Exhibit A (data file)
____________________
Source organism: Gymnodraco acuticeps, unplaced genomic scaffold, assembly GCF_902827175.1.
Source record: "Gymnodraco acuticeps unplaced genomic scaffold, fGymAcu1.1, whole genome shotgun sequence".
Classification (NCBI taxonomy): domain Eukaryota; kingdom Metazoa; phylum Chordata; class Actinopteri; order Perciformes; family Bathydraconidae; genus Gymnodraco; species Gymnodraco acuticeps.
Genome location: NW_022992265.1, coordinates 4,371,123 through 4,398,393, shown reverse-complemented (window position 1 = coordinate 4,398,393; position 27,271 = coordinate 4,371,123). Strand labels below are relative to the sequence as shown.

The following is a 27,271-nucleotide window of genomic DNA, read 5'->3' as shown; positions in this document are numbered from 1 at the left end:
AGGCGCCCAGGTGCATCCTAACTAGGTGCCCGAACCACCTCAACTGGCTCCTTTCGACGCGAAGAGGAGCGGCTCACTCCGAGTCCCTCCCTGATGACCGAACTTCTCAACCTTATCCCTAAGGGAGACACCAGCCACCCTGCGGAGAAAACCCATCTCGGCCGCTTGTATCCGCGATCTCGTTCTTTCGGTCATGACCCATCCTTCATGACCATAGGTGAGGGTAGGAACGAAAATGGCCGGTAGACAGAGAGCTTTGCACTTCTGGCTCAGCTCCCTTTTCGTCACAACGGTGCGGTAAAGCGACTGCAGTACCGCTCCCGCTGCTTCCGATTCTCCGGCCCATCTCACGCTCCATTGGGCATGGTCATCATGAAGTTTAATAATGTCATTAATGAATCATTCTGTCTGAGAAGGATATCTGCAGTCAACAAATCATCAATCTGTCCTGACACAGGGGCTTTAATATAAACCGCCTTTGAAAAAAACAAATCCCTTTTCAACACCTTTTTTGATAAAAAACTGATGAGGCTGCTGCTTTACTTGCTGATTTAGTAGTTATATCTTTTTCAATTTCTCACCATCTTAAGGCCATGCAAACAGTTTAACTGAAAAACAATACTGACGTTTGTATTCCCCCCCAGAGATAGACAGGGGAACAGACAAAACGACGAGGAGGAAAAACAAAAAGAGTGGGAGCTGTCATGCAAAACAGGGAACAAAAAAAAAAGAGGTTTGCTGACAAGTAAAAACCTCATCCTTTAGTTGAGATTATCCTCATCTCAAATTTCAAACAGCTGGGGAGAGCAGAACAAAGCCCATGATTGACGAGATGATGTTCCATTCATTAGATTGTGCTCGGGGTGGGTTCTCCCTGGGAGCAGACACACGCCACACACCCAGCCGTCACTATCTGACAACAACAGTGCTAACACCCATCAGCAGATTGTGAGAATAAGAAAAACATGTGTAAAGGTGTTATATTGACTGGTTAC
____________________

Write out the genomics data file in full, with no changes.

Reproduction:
Source organism: Gymnodraco acuticeps, unplaced genomic scaffold, assembly GCF_902827175.1.
Source record: "Gymnodraco acuticeps unplaced genomic scaffold, fGymAcu1.1, whole genome shotgun sequence".
Classification (NCBI taxonomy): domain Eukaryota; kingdom Metazoa; phylum Chordata; class Actinopteri; order Perciformes; family Bathydraconidae; genus Gymnodraco; species Gymnodraco acuticeps.
Genome location: NW_022992265.1, coordinates 4,371,123 through 4,398,393, shown reverse-complemented (window position 1 = coordinate 4,398,393; position 27,271 = coordinate 4,371,123). Strand labels below are relative to the sequence as shown.

The following is a 27,271-nucleotide window of genomic DNA, read 5'->3' as shown; positions in this document are numbered from 1 at the left end:
AGGCGCCCAGGTGCATCCTAACTAGGTGCCCGAACCACCTCAACTGGCTCCTTTCGACGCGAAGAGGAGCGGCTCACTCCGAGTCCCTCCCTGATGACCGAACTTCTCAACCTTATCCCTAAGGGAGACACCAGCCACCCTGCGGAGAAAACCCATCTCGGCCGCTTGTATCCGCGATCTCGTTCTTTCGGTCATGACCCATCCTTCATGACCATAGGTGAGGGTAGGAACGAAAATGGCCGGTAGACAGAGAGCTTTGCACTTCTGGCTCAGCTCCCTTTTCGTCACAACGGTGCGGTAAAGCGACTGCAGTACCGCTCCCGCTGCTTCCGATTCTCCGGCCCATCTCACGCTCCATTGGGCATGGTCATCATGAAGTTTAATAATGTCATTAATGAATCATTCTGTCTGAGAAGGATATCTGCAGTCAACAAATCATCAATCTGTCCTGACACAGGGGCTTTAATATAAACCGCCTTTGAAAAAAACAAATCCCTTTTCAACACCTTTTTTGATAAAAAACTGATGAGGCTGCTGCTTTACTTGCTGATTTAGTAGTTATATCTTTTTCAATTTCTCACCATCTTAAGGCCATGCAAACAGTTTAACTGAAAAACAATACTGACGTTTGTATTCCCCCCCAGAGATAGACAGGGGAACAGACAAAACGACGAGGAGGAAAAACAAAAAGAGTGGGAGCTGTCATGCAAAACAGGGAACAAAAAAAAAAGAGGTTTGCTGACAAGTAAAAACCTCATCCTTTAGTTGAGATTATCCTCATCTCAAATTTCAAACAGCTGGGGAGAGCAGAACAAAGCCCATGATTGACGAGATGATGTTCCATTCATTAGATTGTGCTCGGGGTGGGTTCTCCCTGGGAGCAGACACACGCCACACACCCAGCCGTCACTATCTGACAACAACAGTGCTAACACCCATCAGCAGATTGTGAGAATAAGAAAAACATGTGTAAAGGTGTTATATTGACTGGTTAC